C55224: Depression: A guide for eye care practitioners – part 2

In the second of two articles looking at the impact of sight loss on mental health, Claire Nollett, one of the DEPVIT study research team, explains the nature and extent of depression in the UK

In part one of this two-part series on depression and sight loss, I introduced the finding that depression is common in people with a visual impairment. To set this in context, I reviewed the diagnostic criteria for depression, examined the theoretical link between depression and sight loss and discussed depression screening questionnaires. In this follow on article, I will present recent research from Cardiff University investigating treatments for people experiencing sight loss and depression, before discussing the important practical steps that you can take to help this cohort of patients.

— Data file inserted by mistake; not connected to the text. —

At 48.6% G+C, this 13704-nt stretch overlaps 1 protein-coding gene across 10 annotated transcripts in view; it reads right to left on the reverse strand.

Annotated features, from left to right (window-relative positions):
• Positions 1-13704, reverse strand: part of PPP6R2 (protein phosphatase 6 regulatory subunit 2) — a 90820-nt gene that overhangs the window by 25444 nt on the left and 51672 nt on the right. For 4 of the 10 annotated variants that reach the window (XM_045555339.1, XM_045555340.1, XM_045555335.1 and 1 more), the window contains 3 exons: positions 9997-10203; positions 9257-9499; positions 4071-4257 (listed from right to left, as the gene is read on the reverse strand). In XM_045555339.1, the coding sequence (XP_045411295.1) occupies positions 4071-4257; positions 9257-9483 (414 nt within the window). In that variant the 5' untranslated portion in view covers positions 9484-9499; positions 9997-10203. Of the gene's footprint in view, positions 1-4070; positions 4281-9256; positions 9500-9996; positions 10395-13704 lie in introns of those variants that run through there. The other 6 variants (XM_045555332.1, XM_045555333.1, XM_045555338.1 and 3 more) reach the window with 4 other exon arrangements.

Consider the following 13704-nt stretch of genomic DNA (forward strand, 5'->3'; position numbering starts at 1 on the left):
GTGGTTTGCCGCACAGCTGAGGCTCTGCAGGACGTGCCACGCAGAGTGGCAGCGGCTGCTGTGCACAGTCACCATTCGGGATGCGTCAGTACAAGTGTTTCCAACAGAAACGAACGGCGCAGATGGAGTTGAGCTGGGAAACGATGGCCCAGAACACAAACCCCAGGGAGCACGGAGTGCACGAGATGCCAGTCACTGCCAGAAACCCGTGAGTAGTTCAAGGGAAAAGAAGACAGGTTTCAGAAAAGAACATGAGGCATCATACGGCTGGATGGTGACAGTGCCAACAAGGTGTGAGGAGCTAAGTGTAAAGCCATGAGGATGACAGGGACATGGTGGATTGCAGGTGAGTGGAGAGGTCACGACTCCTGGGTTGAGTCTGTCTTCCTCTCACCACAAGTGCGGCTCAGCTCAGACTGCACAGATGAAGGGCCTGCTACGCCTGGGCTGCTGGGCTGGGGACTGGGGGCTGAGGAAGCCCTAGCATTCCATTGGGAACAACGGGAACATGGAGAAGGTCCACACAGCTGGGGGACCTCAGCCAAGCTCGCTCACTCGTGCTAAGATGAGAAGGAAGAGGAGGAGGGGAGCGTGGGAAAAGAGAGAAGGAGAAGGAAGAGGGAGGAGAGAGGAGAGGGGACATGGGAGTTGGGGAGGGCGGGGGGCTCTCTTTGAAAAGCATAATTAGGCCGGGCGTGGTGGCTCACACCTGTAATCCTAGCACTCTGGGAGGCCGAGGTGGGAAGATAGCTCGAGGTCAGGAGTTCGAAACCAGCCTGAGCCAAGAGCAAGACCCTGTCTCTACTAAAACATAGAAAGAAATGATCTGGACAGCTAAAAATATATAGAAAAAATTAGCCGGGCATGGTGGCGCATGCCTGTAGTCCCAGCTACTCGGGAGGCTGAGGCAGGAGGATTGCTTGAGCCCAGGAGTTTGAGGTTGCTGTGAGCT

Current intervention

In part one we learned studies consistently show depression is common in people experiencing sight loss. Results from a number of studies in the USA over the past 20 years have shown the prevalence of depression and depressive symptoms in those attending visual rehabilitation centres is around 22 to 38%.1-4 In response to this, a small number of studies have examined the effectiveness of potential psychological treatments for depression in this population.5-7

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